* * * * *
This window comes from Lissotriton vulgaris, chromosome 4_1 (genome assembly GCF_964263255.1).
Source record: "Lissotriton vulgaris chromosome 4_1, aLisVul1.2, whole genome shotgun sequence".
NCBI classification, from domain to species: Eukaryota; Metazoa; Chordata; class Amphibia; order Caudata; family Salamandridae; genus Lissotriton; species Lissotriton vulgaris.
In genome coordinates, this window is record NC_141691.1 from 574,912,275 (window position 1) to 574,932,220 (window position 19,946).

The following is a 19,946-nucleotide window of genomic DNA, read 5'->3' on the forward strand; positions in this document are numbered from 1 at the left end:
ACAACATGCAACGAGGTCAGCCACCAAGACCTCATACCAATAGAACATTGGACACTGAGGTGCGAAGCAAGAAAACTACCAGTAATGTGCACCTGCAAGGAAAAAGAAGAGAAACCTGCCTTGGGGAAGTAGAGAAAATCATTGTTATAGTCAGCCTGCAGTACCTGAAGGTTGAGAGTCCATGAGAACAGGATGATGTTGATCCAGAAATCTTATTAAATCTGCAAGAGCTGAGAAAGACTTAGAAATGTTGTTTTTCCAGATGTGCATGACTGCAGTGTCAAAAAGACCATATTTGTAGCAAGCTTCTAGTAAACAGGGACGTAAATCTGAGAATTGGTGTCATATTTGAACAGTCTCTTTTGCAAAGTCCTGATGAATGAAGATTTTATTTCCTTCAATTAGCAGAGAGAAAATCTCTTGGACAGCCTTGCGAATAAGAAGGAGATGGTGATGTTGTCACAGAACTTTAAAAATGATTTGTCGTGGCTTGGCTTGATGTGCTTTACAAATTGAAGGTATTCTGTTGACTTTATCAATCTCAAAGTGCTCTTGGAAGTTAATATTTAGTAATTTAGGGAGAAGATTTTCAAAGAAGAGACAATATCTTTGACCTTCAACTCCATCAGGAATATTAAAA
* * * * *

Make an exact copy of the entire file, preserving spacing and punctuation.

This window comes from Lissotriton vulgaris, chromosome 4_1 (genome assembly GCF_964263255.1).
Source record: "Lissotriton vulgaris chromosome 4_1, aLisVul1.2, whole genome shotgun sequence".
NCBI classification, from domain to species: Eukaryota; Metazoa; Chordata; class Amphibia; order Caudata; family Salamandridae; genus Lissotriton; species Lissotriton vulgaris.
In genome coordinates, this window is record NC_141691.1 from 574,912,275 (window position 1) to 574,932,220 (window position 19,946).

The following is a 19,946-nucleotide window of genomic DNA, read 5'->3' on the forward strand; positions in this document are numbered from 1 at the left end:
ACAACATGCAACGAGGTCAGCCACCAAGACCTCATACCAATAGAACATTGGACACTGAGGTGCGAAGCAAGAAAACTACCAGTAATGTGCACCTGCAAGGAAAAAGAAGAGAAACCTGCCTTGGGGAAGTAGAGAAAATCATTGTTATAGTCAGCCTGCAGTACCTGAAGGTTGAGAGTCCATGAGAACAGGATGATGTTGATCCAGAAATCTTATTAAATCTGCAAGAGCTGAGAAAGACTTAGAAATGTTGTTTTTCCAGATGTGCATGACTGCAGTGTCAAAAAGACCATATTTGTAGCAAGCTTCTAGTAAACAGGGACGTAAATCTGAGAATTGGTGTCATATTTGAACAGTCTCTTTTGCAAAGTCCTGATGAATGAAGATTTTATTTCCTTCAATTAGCAGAGAGAAAATCTCTTGGACAGCCTTGCGAATAAGAAGGAGATGGTGATGTTGTCACAGAACTTTAAAAATGATTTGTCGTGGCTTGGCTTGATGTGCTTTACAAATTGAAGGTATTCTGTTGACTTTATCAATCTCAAAGTGCTCTTGGAAGTTAATATTTAGTAATTTAGGGAGAAGATTTTCAAAGAAGAGACAATATCTTTGACCTTCAACTCCATCAGGAATATTAAAA